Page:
Indirect Expropriation: Conceptual Realignments?

Indirect Expropriation: Conceptual Realignments? 155 Indirect Expropriation: Conceptual Realignments? RUDOLF DOLZER and FELIX BLOCH* At a time when national policies concerning international economic relations are increasingly characterized by concepts aiming at structural adjustment, good gov- ernance and export-led growth, and when many countries Ž nd themselves in Ž erce competition for foreign direct investment, the era of straightforward formal expropriations of alien property seems to have come to an end. At the same time, however, the need for protecting certain public goods, be it in the areas of social cohesion or environmental protection, remains on the agenda of most, if not all, political actors. Against this backdrop, it does not seem unreasonable to assume that pressure on national governments – open or disguised – to protect domestic industries, the environment, or public health may encourage governments to regu- late foreign investment, in itself or as part of the general economy, so drastically that foreign investors may be inclined to raise claims of indirect expropriation. The precise deŽ nition of what constitutes an expropriation is thus likely to con- tinue to engender legal debates and disputes. This is even more so considering the growing number of bilateral investment treaties (“BITs”). Before turning to http://www.deepdyve.com/assets/images/DeepDyve-Logo-lg.png International Law FORUM du droit international (continued in International Community Law Review) Brill

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Publisher
Brill
Copyright
© 2003 Koninklijke Brill NV, Leiden, The Netherlands
ISSN
1388-9036
eISSN
1571-8042
D.O.I.
10.1163/138890303322398350
Publisher site
See Article on Publisher Site

Abstract

155 Indirect Expropriation: Conceptual Realignments? RUDOLF DOLZER and FELIX BLOCH* At a time when national policies concerning international economic relations are increasingly characterized by concepts aiming at structural adjustment, good gov- ernance and export-led growth, and when many countries Ž nd themselves in Ž erce competition for foreign direct investment, the era of straightforward formal expropriations of alien property seems to have come to an end. At the same time, however, the need for protecting certain public goods, be it in the areas of social cohesion or environmental protection, remains on the agenda of most, if not all, political actors. Against this backdrop, it does not seem unreasonable to assume that pressure on national governments – open or disguised – to protect domestic industries, the environment, or public health may encourage governments to regu- late foreign investment, in itself or as part of the general economy, so drastically that foreign investors may be inclined to raise claims of indirect expropriation. The precise deŽ nition of what constitutes an expropriation is thus likely to con- tinue to engender legal debates and disputes. This is even more so considering the growing number of bilateral investment treaties (“BITs”). Before turning to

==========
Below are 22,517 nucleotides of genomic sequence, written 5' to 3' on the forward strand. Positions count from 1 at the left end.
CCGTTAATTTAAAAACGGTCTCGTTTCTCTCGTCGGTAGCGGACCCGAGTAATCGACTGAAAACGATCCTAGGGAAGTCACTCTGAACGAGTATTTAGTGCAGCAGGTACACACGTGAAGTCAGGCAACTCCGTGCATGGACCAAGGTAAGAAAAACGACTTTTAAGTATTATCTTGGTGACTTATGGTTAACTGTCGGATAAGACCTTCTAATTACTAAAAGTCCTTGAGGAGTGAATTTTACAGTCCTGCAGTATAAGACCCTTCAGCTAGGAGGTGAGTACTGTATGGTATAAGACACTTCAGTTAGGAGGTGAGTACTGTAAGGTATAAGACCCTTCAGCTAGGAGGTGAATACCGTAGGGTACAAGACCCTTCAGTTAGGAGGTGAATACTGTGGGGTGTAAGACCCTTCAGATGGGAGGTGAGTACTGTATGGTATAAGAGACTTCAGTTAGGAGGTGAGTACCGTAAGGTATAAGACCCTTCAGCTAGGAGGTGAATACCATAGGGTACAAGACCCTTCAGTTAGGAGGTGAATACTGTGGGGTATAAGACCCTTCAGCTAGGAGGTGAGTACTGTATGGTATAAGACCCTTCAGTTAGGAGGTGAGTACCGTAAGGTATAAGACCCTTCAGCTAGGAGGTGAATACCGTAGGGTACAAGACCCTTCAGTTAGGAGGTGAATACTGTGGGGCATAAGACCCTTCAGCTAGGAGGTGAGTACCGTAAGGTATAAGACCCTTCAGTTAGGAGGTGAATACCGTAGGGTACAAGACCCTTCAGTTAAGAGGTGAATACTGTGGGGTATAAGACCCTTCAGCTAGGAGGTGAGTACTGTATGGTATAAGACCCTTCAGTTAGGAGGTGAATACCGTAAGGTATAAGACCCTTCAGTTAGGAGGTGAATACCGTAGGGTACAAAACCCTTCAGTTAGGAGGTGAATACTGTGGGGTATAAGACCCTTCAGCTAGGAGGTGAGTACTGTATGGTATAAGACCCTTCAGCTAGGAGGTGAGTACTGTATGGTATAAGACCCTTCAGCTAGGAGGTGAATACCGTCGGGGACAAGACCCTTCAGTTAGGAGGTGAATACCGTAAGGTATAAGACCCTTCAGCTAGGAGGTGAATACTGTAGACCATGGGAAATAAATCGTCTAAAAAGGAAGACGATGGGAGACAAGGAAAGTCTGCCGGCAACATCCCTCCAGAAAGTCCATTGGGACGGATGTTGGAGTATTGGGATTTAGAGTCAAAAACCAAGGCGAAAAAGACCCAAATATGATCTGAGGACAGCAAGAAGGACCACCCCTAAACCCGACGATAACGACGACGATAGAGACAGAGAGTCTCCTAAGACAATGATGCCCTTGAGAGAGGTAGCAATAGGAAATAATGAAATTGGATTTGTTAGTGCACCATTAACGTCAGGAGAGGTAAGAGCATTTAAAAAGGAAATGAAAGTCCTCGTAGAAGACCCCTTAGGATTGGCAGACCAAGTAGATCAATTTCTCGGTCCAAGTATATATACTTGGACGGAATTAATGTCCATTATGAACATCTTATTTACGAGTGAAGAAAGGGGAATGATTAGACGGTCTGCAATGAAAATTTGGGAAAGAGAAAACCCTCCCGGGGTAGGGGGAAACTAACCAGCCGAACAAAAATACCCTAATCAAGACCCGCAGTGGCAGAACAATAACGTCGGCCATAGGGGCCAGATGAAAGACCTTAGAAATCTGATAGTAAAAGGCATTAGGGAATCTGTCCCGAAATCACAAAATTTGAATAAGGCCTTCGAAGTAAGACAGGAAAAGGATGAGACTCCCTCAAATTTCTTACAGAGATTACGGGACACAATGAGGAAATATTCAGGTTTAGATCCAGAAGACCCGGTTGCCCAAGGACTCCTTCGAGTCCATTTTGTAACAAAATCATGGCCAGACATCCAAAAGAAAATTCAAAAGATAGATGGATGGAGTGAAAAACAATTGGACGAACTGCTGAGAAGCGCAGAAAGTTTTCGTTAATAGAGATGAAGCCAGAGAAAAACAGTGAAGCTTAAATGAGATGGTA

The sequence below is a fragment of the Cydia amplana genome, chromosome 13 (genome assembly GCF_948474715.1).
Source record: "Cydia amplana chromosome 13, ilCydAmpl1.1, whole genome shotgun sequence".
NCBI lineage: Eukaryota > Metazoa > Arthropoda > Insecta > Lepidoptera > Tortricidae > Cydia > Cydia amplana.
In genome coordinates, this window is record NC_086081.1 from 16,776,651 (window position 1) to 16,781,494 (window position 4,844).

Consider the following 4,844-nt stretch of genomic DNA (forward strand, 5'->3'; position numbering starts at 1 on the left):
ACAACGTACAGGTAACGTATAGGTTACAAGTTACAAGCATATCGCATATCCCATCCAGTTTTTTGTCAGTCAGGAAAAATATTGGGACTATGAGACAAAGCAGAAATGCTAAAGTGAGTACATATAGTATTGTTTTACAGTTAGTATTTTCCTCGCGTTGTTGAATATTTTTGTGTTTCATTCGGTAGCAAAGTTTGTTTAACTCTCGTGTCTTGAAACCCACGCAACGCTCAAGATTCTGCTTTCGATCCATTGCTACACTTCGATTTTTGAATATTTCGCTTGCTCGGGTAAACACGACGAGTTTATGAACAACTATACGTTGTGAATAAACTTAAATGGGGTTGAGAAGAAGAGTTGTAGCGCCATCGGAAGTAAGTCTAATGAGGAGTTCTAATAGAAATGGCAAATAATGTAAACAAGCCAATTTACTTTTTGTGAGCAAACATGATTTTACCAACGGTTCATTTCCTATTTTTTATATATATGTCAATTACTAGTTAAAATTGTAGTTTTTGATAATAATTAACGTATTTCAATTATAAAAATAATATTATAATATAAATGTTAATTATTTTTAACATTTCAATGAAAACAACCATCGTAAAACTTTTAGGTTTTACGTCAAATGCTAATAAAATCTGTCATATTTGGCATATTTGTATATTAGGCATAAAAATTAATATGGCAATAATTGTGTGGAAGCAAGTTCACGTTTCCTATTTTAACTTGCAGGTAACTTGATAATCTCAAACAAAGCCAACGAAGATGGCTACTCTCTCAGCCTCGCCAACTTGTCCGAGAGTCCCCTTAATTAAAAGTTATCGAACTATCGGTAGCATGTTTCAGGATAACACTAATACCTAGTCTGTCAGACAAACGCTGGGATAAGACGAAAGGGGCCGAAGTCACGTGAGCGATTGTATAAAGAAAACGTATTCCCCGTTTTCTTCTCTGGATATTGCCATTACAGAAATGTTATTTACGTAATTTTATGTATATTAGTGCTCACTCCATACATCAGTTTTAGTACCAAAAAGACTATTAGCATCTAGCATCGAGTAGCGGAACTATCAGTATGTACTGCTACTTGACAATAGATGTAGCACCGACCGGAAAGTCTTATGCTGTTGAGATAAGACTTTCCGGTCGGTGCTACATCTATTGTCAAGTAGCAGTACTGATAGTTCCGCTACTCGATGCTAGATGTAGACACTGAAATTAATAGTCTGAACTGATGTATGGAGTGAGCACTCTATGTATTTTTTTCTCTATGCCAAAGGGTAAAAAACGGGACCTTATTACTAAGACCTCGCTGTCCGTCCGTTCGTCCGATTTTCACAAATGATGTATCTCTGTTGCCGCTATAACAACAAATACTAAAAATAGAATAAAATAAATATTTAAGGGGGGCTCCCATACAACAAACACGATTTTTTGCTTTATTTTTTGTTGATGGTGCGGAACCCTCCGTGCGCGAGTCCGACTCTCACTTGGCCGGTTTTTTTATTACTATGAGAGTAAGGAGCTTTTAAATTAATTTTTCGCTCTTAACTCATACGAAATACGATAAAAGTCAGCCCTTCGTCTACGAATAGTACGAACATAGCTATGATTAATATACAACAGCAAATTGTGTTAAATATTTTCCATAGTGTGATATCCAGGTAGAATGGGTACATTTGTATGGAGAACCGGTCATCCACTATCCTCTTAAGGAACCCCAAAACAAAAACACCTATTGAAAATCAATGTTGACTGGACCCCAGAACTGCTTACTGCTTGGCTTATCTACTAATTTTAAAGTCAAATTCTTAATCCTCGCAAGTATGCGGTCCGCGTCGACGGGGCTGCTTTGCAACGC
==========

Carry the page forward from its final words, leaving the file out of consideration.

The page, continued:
Journal

International Law FORUM du droit international (continued in International Community Law Review)Brill

Published: Jan 1, 2003

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